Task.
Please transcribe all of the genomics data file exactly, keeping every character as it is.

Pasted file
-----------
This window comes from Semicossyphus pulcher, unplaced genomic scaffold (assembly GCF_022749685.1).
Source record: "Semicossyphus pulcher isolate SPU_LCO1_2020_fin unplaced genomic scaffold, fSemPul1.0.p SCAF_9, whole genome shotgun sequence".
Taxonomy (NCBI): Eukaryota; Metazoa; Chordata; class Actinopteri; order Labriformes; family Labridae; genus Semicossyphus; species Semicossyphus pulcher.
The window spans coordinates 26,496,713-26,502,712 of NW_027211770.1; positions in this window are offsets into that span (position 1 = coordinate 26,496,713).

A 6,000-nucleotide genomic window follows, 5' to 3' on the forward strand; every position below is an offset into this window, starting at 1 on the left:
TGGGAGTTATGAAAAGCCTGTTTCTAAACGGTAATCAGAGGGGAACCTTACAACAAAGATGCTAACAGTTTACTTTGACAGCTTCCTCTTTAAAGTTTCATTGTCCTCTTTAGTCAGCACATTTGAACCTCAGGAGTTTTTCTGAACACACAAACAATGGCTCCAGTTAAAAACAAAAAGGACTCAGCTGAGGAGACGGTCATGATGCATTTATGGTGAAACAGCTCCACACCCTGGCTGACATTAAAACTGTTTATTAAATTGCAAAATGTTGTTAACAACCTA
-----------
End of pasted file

This window comes from Semicossyphus pulcher, unplaced genomic scaffold (assembly GCF_022749685.1).
Source record: "Semicossyphus pulcher isolate SPU_LCO1_2020_fin unplaced genomic scaffold, fSemPul1.0.p SCAF_9, whole genome shotgun sequence".
Taxonomy (NCBI): Eukaryota; Metazoa; Chordata; class Actinopteri; order Labriformes; family Labridae; genus Semicossyphus; species Semicossyphus pulcher.
The window spans coordinates 26,496,713-26,502,712 of NW_027211770.1; positions in this window are offsets into that span (position 1 = coordinate 26,496,713).

A 6,000-nucleotide genomic window follows, 5' to 3' on the forward strand; every position below is an offset into this window, starting at 1 on the left:
TGGGAGTTATGAAAAGCCTGTTTCTAAACGGTAATCAGAGGGGAACCTTACAACAAAGATGCTAACAGTTTACTTTGACAGCTTCCTCTTTAAAGTTTCATTGTCCTCTTTAGTCAGCACATTTGAACCTCAGGAGTTTTTCTGAACACACAAACAATGGCTCCAGTTAAAAACAAAAAGGACTCAGCTGAGGAGACGGTCATGATGCATTTATGGTGAAACAGCTCCACACCCTGGCTGACATTAAAACTGTTTATTAAATTGCAAAATGTTGTTAACAACCTA